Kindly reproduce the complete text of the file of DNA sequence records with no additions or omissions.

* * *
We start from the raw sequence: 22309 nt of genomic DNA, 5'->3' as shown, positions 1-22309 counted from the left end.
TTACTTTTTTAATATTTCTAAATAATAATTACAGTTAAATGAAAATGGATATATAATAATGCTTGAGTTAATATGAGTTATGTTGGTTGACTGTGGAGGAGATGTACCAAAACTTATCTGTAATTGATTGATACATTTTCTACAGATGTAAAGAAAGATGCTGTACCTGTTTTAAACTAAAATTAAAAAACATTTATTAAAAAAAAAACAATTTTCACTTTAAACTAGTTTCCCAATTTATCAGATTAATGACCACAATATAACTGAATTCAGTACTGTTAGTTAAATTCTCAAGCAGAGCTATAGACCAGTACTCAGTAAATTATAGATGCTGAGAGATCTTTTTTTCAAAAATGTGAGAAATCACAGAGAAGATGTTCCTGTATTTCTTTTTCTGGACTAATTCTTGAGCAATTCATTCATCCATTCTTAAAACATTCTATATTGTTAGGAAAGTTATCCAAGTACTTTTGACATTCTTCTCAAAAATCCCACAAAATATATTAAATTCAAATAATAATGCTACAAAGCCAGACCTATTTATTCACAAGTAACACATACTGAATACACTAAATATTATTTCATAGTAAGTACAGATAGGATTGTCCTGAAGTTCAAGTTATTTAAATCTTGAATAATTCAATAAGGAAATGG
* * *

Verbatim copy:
We start from the raw sequence: 22309 nt of genomic DNA, 5'->3' as shown, positions 1-22309 counted from the left end.
TTACTTTTTTAATATTTCTAAATAATAATTACAGTTAAATGAAAATGGATATATAATAATGCTTGAGTTAATATGAGTTATGTTGGTTGACTGTGGAGGAGATGTACCAAAACTTATCTGTAATTGATTGATACATTTTCTACAGATGTAAAGAAAGATGCTGTACCTGTTTTAAACTAAAATTAAAAAACATTTATTAAAAAAAAAACAATTTTCACTTTAAACTAGTTTCCCAATTTATCAGATTAATGACCACAATATAACTGAATTCAGTACTGTTAGTTAAATTCTCAAGCAGAGCTATAGACCAGTACTCAGTAAATTATAGATGCTGAGAGATCTTTTTTTCAAAAATGTGAGAAATCACAGAGAAGATGTTCCTGTATTTCTTTTTCTGGACTAATTCTTGAGCAATTCATTCATCCATTCTTAAAACATTCTATATTGTTAGGAAAGTTATCCAAGTACTTTTGACATTCTTCTCAAAAATCCCACAAAATATATTAAATTCAAATAATAATGCTACAAAGCCAGACCTATTTATTCACAAGTAACACATACTGAATACACTAAATATTATTTCATAGTAAGTACAGATAGGATTGTCCTGAAGTTCAAGTTATTTAAATCTTGAATAATTCAATAAGGAAATGG